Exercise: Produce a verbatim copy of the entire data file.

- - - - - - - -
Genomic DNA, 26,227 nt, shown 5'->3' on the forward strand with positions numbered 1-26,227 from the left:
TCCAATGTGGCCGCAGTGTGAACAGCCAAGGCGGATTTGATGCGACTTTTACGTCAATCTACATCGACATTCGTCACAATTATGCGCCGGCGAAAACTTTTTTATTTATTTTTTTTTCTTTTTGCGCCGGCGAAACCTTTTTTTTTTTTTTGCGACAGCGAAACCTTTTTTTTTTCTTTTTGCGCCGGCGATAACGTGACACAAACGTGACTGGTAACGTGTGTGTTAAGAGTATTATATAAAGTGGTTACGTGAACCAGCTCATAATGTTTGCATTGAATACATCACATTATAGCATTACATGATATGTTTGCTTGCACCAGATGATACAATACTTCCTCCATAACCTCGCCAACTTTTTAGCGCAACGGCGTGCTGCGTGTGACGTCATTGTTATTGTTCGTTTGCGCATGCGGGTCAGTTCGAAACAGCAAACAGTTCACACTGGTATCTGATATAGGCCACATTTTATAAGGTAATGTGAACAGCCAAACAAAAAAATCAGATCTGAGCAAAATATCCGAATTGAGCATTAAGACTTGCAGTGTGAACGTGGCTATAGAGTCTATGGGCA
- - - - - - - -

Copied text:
Genomic DNA, 26,227 nt, shown 5'->3' on the forward strand with positions numbered 1-26,227 from the left:
TCCAATGTGGCCGCAGTGTGAACAGCCAAGGCGGATTTGATGCGACTTTTACGTCAATCTACATCGACATTCGTCACAATTATGCGCCGGCGAAAACTTTTTTATTTATTTTTTTTTCTTTTTGCGCCGGCGAAACCTTTTTTTTTTTTTTGCGACAGCGAAACCTTTTTTTTTTCTTTTTGCGCCGGCGATAACGTGACACAAACGTGACTGGTAACGTGTGTGTTAAGAGTATTATATAAAGTGGTTACGTGAACCAGCTCATAATGTTTGCATTGAATACATCACATTATAGCATTACATGATATGTTTGCTTGCACCAGATGATACAATACTTCCTCCATAACCTCGCCAACTTTTTAGCGCAACGGCGTGCTGCGTGTGACGTCATTGTTATTGTTCGTTTGCGCATGCGGGTCAGTTCGAAACAGCAAACAGTTCACACTGGTATCTGATATAGGCCACATTTTATAAGGTAATGTGAACAGCCAAACAAAAAAATCAGATCTGAGCAAAATATCCGAATTGAGCATTAAGACTTGCAGTGTGAACGTGGCTATAGAGTCTATGGGCA